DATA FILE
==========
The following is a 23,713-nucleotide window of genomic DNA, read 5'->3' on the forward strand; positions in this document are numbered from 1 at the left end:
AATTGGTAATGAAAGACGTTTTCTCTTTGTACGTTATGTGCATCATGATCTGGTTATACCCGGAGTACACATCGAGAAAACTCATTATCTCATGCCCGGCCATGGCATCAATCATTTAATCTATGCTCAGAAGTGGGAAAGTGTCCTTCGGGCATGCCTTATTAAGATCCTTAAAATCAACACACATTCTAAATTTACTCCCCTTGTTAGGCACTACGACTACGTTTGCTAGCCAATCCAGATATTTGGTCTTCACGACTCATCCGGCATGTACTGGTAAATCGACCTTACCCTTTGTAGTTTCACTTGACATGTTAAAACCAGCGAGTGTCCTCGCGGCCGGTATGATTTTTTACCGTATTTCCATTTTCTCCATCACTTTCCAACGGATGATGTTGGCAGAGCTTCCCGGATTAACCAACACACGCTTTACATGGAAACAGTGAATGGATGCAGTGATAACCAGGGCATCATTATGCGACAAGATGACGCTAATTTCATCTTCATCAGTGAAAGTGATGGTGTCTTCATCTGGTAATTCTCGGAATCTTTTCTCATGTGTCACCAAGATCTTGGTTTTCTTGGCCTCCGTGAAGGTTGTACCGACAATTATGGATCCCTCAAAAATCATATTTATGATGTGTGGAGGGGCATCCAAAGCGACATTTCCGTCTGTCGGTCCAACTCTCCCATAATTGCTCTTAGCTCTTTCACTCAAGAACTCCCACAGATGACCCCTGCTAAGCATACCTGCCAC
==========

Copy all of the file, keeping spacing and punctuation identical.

The following is a 23,713-nucleotide window of genomic DNA, read 5'->3' on the forward strand; positions in this document are numbered from 1 at the left end:
AATTGGTAATGAAAGACGTTTTCTCTTTGTACGTTATGTGCATCATGATCTGGTTATACCCGGAGTACACATCGAGAAAACTCATTATCTCATGCCCGGCCATGGCATCAATCATTTAATCTATGCTCAGAAGTGGGAAAGTGTCCTTCGGGCATGCCTTATTAAGATCCTTAAAATCAACACACATTCTAAATTTACTCCCCTTGTTAGGCACTACGACTACGTTTGCTAGCCAATCCAGATATTTGGTCTTCACGACTCATCCGGCATGTACTGGTAAATCGACCTTACCCTTTGTAGTTTCACTTGACATGTTAAAACCAGCGAGTGTCCTCGCGGCCGGTATGATTTTTTACCGTATTTCCATTTTCTCCATCACTTTCCAACGGATGATGTTGGCAGAGCTTCCCGGATTAACCAACACACGCTTTACATGGAAACAGTGAATGGATGCAGTGATAACCAGGGCATCATTATGCGACAAGATGACGCTAATTTCATCTTCATCAGTGAAAGTGATGGTGTCTTCATCTGGTAATTCTCGGAATCTTTTCTCATGTGTCACCAAGATCTTGGTTTTCTTGGCCTCCGTGAAGGTTGTACCGACAATTATGGATCCCTCAAAAATCATATTTATGATGTGTGGAGGGGCATCCAAAGCGACATTTCCGTCTGTCGGTCCAACTCTCCCATAATTGCTCTTAGCTCTTTCACTCAAGAACTCCCACAGATGACCCCTGCTAAGCATACCTGCCAC